Genomic and Behavioral Diversity in Rainbow Trout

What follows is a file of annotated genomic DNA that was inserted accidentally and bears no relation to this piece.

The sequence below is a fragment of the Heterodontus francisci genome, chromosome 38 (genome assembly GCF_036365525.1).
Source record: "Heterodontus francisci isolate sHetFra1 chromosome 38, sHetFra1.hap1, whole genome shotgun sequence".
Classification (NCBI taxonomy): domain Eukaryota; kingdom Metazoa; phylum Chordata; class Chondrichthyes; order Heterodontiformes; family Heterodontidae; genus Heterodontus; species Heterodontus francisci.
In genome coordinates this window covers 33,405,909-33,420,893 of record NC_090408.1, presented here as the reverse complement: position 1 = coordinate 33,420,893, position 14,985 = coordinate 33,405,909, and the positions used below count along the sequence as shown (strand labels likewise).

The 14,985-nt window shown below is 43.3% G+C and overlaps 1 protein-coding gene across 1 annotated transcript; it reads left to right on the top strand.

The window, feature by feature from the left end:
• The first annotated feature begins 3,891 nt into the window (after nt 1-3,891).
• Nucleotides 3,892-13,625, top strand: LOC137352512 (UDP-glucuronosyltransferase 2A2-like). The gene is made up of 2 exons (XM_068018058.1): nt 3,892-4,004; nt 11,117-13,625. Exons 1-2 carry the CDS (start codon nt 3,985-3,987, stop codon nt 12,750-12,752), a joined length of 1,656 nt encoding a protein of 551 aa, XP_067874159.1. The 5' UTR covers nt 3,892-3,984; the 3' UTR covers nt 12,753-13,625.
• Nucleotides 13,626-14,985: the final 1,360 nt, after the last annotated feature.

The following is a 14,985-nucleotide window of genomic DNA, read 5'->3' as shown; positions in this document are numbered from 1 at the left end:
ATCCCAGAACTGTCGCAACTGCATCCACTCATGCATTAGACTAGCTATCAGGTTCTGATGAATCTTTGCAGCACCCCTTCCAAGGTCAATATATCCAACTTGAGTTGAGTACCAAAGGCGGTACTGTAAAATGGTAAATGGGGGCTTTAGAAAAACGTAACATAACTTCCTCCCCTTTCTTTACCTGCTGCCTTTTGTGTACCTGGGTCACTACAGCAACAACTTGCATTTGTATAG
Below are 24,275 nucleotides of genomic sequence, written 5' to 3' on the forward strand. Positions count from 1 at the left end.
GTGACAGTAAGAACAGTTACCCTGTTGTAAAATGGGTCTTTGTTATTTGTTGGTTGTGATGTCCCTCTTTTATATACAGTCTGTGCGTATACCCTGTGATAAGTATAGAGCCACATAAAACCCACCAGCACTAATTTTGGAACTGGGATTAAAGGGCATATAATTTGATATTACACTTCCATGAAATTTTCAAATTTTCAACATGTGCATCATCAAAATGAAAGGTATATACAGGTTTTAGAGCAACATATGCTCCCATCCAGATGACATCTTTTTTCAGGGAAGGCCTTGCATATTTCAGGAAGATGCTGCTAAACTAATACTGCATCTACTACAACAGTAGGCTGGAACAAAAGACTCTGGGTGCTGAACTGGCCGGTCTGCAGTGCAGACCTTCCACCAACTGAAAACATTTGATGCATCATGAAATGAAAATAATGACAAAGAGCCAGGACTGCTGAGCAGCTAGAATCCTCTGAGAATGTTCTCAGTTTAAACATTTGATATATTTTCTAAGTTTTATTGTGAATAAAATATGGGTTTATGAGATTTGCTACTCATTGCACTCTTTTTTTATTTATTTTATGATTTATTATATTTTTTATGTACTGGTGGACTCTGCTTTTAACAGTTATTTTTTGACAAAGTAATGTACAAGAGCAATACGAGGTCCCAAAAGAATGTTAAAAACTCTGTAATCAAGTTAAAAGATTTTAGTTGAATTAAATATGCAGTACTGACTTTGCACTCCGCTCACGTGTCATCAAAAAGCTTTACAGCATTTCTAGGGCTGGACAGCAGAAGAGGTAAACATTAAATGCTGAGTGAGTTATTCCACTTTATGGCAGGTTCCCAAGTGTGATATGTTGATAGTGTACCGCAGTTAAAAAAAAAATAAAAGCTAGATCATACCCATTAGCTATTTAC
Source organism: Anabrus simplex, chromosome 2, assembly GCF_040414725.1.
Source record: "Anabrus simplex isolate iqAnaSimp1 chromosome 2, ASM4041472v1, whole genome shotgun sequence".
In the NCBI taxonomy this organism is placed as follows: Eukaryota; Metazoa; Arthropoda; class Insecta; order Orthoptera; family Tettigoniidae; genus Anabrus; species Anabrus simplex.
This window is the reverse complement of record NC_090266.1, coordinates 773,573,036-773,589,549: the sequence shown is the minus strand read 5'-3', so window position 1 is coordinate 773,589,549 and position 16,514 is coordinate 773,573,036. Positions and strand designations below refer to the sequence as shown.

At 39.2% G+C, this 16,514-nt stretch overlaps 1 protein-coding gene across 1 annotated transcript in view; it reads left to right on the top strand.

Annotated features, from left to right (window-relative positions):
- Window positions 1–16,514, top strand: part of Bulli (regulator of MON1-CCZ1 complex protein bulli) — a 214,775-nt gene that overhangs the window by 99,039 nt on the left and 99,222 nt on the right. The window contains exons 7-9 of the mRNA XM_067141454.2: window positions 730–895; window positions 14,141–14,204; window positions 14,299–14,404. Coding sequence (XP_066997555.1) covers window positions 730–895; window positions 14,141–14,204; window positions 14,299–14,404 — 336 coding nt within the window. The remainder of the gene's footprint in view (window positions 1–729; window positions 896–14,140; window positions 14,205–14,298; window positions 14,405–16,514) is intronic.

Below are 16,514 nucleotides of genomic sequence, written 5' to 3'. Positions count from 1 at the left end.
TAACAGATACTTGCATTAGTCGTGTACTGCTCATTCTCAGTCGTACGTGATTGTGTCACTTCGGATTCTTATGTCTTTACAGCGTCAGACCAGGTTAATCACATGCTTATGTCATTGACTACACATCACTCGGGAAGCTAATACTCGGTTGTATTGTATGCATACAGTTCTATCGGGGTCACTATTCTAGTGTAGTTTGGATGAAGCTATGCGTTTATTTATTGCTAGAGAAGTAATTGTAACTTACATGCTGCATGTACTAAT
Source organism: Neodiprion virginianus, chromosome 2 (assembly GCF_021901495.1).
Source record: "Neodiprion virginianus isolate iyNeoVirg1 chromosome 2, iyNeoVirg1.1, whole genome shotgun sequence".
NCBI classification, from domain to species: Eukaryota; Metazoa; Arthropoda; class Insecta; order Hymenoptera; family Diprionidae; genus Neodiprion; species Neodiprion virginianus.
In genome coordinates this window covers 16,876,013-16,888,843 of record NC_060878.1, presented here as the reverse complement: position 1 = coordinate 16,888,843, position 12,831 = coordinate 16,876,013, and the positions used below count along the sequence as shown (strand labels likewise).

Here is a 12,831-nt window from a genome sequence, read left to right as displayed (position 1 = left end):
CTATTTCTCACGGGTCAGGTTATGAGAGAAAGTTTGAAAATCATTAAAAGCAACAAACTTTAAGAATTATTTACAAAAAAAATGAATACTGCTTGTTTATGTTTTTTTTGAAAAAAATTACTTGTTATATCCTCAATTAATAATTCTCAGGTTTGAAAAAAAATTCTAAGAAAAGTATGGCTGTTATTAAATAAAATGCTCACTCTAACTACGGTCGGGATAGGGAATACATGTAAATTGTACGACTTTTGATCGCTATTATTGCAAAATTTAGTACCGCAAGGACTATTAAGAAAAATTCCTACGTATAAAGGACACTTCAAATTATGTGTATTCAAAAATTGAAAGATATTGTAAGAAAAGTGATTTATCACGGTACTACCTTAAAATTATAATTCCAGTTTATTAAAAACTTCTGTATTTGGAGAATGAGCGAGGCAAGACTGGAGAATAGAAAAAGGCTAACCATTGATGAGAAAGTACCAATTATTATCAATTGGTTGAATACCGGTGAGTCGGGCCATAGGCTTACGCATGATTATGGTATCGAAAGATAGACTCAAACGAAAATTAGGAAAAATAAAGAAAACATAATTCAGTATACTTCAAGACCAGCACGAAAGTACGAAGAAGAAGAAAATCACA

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Genomic diversity between hatchery and wild salmonids is thought to underlie differential survival rates in the wild. Decreased survival may result from a hatchery fish's inability to properly respond to a predator. In this dissertation, behavioral and physiological responses to a predator are reviewed, followed by an analysis of behavioral differences between clonal rainbow trout with wild and hatchery origins. Genomic diversity of single nucleotide polymorphisms (SNPs) in rainbow trout and evidence at the sequence level for ancestral genome duplications are analyzed and discussed.Behavioral differences were observed between hatchery and wild-derived clonal lines of rainbow trout at multiple time points after swim-up. Genetic associations with behavioral characteristics were determined through Quantitative Trait Loci (QTL) analysis and loci associated with the behaviors were mapped. Some of the identified loci had similar map locations and potentially may influence boldness in rainbow trout. Thousands of possible single nucleotide polymorphisms (SNPs) were identified among five different clonal lines of rainbow trout using a novel transcriptome analysis. This method was developed for organisms with duplicated genomes to avoid mistaking paralogous sequence variants for allelic variation (i.e. SNPs) and was demonstrated to be superior to previously published strategies of SNP discovery in polyploids.In a final study, gene copy number variance was examined in rainbow trout and other organisms. Evidence for previously reported genome duplications in a variety of organisms was found using a new method of transcriptome analysis. This strategy offers advantages in cost and efficiency over existing methods of identifying whole genome duplications.